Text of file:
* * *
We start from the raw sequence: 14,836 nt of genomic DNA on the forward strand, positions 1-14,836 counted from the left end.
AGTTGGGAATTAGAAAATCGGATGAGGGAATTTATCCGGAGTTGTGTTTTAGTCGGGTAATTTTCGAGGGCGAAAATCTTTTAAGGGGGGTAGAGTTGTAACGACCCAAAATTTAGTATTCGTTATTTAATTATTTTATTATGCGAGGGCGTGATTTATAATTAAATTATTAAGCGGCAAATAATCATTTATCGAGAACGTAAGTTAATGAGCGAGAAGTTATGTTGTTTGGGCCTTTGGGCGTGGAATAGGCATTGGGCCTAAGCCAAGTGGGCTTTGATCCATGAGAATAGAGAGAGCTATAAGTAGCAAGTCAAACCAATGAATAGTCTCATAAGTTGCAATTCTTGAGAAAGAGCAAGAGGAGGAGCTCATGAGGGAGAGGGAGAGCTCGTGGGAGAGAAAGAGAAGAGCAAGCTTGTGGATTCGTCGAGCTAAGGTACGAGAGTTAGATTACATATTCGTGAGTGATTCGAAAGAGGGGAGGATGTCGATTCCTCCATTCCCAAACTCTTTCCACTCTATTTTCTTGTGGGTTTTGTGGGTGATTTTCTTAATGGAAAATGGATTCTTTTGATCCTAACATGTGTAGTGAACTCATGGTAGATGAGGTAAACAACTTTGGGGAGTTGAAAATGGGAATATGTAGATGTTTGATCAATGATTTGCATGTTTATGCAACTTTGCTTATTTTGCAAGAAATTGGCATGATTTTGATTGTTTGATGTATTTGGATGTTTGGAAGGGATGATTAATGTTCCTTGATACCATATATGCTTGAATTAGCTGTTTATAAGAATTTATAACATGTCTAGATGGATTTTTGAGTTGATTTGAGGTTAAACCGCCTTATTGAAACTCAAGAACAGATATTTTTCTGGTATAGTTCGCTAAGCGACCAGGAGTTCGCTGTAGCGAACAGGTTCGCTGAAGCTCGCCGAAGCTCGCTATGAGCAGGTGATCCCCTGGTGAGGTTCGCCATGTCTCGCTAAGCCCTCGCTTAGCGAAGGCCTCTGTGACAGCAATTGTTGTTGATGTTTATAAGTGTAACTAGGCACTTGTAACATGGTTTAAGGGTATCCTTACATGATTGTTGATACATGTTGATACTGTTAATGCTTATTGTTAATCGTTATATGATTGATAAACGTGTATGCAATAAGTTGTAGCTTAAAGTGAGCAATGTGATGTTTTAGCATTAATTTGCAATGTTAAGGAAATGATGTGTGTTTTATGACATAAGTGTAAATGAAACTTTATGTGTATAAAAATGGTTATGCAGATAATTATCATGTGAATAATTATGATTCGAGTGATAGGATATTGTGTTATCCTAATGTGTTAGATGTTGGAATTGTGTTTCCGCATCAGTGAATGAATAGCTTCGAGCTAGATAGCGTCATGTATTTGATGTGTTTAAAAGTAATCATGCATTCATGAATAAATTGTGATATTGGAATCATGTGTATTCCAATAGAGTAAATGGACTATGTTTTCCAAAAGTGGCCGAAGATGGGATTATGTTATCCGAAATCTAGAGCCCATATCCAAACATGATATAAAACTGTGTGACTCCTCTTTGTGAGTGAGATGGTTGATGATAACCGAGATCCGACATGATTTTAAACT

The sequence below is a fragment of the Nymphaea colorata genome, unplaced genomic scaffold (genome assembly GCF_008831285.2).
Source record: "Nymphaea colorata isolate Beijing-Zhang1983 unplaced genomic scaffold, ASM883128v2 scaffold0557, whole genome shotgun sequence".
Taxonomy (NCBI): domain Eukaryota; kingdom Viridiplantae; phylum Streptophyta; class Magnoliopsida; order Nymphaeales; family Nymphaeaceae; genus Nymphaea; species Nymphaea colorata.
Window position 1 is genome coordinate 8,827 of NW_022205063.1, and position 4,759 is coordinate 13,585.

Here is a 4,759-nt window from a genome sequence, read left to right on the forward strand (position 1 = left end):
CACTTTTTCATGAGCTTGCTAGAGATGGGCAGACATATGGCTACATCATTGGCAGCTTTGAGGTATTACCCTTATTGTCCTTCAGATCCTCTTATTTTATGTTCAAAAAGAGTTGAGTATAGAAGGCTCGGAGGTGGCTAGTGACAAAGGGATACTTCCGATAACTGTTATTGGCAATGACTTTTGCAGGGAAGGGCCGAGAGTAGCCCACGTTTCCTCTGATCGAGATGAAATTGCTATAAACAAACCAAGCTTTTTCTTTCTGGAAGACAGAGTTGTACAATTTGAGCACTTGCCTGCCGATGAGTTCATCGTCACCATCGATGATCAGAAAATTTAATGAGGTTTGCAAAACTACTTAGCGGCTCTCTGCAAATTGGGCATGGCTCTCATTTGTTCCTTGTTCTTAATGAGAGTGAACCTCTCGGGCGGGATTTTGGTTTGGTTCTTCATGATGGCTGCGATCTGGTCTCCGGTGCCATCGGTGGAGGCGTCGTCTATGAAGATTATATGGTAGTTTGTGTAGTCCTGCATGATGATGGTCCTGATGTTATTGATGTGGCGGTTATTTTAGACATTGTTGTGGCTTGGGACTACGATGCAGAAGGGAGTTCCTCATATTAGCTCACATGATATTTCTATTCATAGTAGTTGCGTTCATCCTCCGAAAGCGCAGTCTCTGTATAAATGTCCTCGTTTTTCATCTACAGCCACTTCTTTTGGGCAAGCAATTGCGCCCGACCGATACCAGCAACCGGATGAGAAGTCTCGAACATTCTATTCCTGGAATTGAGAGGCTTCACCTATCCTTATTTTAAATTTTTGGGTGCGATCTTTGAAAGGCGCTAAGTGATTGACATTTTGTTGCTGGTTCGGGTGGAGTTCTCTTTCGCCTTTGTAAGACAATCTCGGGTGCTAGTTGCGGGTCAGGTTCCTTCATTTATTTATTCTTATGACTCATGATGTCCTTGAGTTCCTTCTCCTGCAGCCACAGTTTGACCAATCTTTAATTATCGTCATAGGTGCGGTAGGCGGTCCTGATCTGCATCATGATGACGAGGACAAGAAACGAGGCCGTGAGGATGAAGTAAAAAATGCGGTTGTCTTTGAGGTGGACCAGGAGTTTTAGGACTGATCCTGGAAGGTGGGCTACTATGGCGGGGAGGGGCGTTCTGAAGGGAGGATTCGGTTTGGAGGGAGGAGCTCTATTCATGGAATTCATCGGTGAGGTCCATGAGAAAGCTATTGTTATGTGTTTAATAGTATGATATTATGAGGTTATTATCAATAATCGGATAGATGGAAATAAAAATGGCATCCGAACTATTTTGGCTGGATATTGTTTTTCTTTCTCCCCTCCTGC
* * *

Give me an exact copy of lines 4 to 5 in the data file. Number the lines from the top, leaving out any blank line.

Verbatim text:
Source record: "Nymphaea colorata isolate Beijing-Zhang1983 unplaced genomic scaffold, ASM883128v2 scaffold0557, whole genome shotgun sequence".
Taxonomy (NCBI): domain Eukaryota; kingdom Viridiplantae; phylum Streptophyta; class Magnoliopsida; order Nymphaeales; family Nymphaeaceae; genus Nymphaea; species Nymphaea colorata.